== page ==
Rules have been held by the High Court to have no  statutory force,  and  that  is  not disputed  before  us.   In  these circumstances it is clear that the Rules are mere  executive instructions containing conditions on which grants would  be made to private colleges to implement the recommendations of the  University Grants Commission as to pay scales etc.,  of teachers  of  private colleges.  Where  such  conditions  of grant-in-aid  are laid down by mere executive  instructions, it is open to a private college to accept those instructions or  not  to accept them.  If it decides not  to  accept  the instructions it will naturally not get the granted which  is contingent on its accepting the conditions contained in  the instructions.  On the other hand, if the college accepts the conditions  contained in the instructions, it  receives  the grant-in-aid.   If however having accepted the  instructions containing  the conditions and terms, the college  does  not carry  out the instructions, the Government  will  naturally have the right to withhold the grant-inaid.  That is however a  matter  between the Government and  the  private  college concerned.  Such conditions and instructions as to grant-in- aid confer no right on the teachers of the private  colleges and they cannot ask that either a particular instruction  or condition should be enforced or should not be enforced.   It is  only  for the Governing Body of the  College  to  decide whether  to  carry  out  any  direction  contained  in  mere administrative  instructions  laying  down  conditions   for grant-in-aid.  Further it is open to the Governing Body  not to  carry  out any such instruction which is  not  based  on rules having statutory force, and it will then be  naturally open  to the State to consider what grant to make.   But  if the Governing Body chooses to carry out the instruction,  it could hardly be said that the instruction was being  carried out under any threat.  It is certainly not open to a teacher to  insist that the Governing Body should not carry out  the instruction.   The  rules for the  purpose  of  grant-in-aid being-as  in this case-merely executive instructions  confer no  right of any kind on teachers and they cannot  apply  to the High Court for a mandamus asking for the enforcement  or nonenforcement of the rules, even if indirectly there may be some  effect  on  them because  of  the  grant-in-aid  being withheld  in  whole or in part.   Such  mere  administrative instructions  even  though called rules are  only  a  matter between the Governing Body and the State 898 through  the  Director and cannot in our  opinion  form  the basis of a petition for writ under Art. 226 by a teacher. We may in this connection refer to Messrs.  Raman and  Raman v.  The State of Madras(1) where this Court had to  consider certain  orders  and directions issued under s. 43A  of  the Motor  Vehicles (Madras Amendment) Act, 1948.  The  question arose whether the orders issued under S. 43A had the  status of  law  or not.  This Court held that such orders  did  not have the status of law regulating the rights of parties  and must partake of the character of administrative orders.   It was further held that there could be no right arising out of mere executive instructions, muchness a vested right, and if such  instructions  were changed pending any  appeal,  there would  be no change in the law pending the appeal so  as  to effect  any vested right of a party.  That decision  in  our opinion governs the present case also, for it has been found by  the High Court, and it is not disputed before  us,  that the Rules are mere administrative instructions and have  not the force of law as statutory rules.  They therefore  confer no  right  on the teachers of private colleges  which  would entitle them to maintain a writ petition under Art. 226  for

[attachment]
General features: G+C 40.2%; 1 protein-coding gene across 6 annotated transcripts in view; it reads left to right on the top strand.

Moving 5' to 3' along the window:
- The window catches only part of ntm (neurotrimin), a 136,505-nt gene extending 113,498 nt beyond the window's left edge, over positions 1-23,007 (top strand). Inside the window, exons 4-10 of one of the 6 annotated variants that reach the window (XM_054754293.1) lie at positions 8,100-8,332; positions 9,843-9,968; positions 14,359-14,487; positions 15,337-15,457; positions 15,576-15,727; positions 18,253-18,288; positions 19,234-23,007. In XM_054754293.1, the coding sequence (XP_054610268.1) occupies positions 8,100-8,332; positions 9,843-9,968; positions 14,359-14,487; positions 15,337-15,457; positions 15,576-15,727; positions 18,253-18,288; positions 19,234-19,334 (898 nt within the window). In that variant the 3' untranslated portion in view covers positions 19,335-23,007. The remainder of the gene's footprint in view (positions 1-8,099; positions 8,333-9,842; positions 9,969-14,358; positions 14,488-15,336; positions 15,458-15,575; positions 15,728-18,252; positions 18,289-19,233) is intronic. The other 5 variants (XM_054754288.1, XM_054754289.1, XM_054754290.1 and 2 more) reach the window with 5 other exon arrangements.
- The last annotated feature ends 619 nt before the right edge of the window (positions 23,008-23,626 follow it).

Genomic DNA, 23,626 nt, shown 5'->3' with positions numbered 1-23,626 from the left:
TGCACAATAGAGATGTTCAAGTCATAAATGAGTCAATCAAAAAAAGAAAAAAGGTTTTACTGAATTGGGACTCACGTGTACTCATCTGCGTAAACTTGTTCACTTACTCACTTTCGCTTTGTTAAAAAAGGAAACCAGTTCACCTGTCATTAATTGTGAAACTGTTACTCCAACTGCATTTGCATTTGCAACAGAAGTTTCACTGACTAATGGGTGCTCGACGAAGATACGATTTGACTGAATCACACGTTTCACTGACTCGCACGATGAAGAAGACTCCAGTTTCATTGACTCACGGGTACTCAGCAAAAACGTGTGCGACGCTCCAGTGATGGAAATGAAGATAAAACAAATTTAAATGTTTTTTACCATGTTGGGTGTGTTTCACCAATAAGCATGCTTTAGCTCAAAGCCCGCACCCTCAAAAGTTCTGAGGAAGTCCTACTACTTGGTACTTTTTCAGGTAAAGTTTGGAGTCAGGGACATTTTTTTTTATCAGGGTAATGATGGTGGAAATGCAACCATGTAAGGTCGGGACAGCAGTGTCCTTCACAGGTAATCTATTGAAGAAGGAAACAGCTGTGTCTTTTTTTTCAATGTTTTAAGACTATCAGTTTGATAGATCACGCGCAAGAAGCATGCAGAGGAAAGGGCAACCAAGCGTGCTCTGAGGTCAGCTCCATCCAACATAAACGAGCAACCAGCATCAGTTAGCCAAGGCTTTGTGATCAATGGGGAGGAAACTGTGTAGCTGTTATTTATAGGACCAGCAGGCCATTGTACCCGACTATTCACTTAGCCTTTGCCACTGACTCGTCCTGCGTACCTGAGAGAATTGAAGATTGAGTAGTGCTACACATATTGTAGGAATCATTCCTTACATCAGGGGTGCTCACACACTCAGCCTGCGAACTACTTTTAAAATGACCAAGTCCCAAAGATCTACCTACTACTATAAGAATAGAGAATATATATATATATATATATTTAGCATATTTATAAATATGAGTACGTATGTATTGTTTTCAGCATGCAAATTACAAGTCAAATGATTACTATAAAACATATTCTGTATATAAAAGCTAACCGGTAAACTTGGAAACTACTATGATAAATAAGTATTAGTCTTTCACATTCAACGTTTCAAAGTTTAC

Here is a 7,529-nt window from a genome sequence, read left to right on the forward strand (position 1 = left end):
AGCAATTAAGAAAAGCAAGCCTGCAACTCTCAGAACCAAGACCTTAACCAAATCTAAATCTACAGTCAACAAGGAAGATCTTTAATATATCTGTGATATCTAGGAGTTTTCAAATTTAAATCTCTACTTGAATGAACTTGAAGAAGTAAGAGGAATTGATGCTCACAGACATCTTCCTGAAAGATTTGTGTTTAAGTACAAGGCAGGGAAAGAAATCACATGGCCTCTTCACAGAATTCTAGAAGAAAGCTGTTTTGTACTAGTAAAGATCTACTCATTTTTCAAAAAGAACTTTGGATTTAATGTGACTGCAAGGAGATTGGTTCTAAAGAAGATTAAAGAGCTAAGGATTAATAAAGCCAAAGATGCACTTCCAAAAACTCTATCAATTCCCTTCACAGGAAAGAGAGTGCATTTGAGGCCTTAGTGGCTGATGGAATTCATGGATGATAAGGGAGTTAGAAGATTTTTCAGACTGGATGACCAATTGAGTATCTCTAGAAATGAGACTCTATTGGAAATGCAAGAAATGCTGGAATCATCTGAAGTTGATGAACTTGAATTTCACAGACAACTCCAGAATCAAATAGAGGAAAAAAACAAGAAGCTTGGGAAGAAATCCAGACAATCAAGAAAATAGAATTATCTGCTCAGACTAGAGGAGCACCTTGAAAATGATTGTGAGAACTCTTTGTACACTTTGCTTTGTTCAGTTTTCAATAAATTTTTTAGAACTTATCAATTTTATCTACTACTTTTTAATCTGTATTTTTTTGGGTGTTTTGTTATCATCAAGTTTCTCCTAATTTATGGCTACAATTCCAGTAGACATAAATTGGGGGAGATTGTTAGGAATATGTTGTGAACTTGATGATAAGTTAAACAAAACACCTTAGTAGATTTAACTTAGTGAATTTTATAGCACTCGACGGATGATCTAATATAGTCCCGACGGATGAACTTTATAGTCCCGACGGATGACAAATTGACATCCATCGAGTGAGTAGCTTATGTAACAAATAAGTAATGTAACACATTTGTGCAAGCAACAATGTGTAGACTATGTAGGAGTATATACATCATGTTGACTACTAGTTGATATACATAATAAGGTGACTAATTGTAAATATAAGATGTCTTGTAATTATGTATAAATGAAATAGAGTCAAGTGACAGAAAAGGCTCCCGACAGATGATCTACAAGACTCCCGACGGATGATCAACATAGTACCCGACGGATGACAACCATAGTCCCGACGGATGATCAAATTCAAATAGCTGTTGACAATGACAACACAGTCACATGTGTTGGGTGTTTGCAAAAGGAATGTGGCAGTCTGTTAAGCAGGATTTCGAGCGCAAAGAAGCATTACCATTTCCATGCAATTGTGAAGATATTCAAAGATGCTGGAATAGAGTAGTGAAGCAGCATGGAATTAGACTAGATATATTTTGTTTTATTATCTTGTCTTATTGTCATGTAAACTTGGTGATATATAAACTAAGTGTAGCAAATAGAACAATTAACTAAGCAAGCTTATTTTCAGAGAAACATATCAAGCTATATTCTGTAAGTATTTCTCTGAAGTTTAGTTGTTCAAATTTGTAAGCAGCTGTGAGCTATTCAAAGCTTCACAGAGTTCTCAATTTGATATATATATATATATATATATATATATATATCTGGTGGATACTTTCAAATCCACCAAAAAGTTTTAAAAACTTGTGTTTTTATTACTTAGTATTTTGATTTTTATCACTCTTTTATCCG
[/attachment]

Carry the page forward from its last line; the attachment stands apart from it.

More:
the enforcement or non-enforcement. of any provision of  the Rules.  The Rules being mere administrative instructions are matters  between private colleges and the Government in  the matter of grant-in-aid to such colleges, and no teacher of a college  has  any right under the Rules to  ask  either  for their  enforcement  or for their  non-enforcement.   We  are therefore  of opinion that the High Court was in error  when it granted a writ against the State through the Director, by which  the  Director  was asked not to give  effect  to  its letter  dated March 20, 1962, against the Governing Body  of the College. Then we come to the question whether a writ could have  been issued  against the Governing Body of the College.  We  find however  that there is no appeal by the College against  the order of the High Court issuing a writ against it.  In these circumstances we do not think that we can interfere with the order  of  the  High  Court insofar as  it  is  against  the Governing  Body of the College.  At the same time we  should like  to make it clear that we should not be taken  to  have approved  of  the  order  of  the  High  Court  against  the Governing Body of the College in circumstances like the pre- sent  and  that matter may have to be considered in  a  case where it properly arises. Before we leave this case we should like to add that it  was stated  on  behalf of the State before us that even  if  the decision went in (1)  [1959] Supp. 2 S.C.R. 227. 899  favour  of the State, it would not enforce r. 7 insofar  as the  respondent  is concerned, as the  State  was  concerned merely with the clarification of the law on the subject. In the result we allow the appeal and set aside the order of the High Court granting a writ against the State through the Director.   The  State of Assam has agreed  to  pay  counsel engaged amicus curiae for respondent, Ajit Kumar Sharma.  We therefore pass no order as to costs. Appeal allowed. Ur. 5-1 900